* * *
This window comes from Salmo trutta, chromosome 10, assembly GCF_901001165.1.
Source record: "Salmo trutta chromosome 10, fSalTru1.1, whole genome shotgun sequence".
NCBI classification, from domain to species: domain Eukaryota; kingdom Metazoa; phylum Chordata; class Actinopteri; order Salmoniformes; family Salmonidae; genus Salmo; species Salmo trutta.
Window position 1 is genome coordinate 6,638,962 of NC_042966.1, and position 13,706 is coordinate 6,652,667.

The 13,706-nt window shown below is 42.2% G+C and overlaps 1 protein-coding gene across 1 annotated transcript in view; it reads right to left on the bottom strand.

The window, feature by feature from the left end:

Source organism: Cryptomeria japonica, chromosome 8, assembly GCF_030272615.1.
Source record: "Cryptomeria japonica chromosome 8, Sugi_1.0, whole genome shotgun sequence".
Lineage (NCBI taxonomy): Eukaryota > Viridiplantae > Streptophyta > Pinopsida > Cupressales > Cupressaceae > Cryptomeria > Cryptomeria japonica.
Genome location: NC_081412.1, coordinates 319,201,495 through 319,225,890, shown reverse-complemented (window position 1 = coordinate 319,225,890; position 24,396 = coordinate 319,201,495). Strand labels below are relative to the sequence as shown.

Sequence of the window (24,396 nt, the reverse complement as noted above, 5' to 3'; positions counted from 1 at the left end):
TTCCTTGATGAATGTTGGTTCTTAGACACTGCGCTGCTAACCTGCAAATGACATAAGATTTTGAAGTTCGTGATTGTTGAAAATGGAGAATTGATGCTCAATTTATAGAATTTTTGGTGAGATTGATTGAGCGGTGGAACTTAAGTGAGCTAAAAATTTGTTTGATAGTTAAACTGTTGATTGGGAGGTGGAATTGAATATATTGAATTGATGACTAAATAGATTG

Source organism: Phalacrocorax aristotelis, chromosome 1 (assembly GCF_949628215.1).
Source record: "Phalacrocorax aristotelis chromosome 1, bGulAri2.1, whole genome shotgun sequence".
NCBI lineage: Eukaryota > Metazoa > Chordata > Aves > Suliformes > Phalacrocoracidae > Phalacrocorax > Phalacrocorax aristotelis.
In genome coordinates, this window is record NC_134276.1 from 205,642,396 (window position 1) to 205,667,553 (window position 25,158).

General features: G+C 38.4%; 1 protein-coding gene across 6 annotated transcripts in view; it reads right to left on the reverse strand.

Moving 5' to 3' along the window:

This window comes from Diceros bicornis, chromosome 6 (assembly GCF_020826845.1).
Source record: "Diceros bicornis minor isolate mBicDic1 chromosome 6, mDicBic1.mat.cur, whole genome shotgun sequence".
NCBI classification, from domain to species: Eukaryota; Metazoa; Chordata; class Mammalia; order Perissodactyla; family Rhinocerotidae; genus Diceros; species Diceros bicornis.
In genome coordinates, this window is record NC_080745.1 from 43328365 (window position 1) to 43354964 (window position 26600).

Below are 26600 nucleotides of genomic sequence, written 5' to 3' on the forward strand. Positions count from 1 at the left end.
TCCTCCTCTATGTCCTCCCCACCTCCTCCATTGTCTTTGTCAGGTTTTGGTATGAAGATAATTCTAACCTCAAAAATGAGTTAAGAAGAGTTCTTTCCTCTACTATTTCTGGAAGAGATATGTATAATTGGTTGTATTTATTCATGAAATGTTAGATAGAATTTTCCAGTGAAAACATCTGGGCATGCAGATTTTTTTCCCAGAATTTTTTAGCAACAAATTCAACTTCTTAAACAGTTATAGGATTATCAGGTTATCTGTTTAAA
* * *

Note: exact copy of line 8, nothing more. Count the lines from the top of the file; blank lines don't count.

Source record: "Cryptomeria japonica chromosome 8, Sugi_1.0, whole genome shotgun sequence".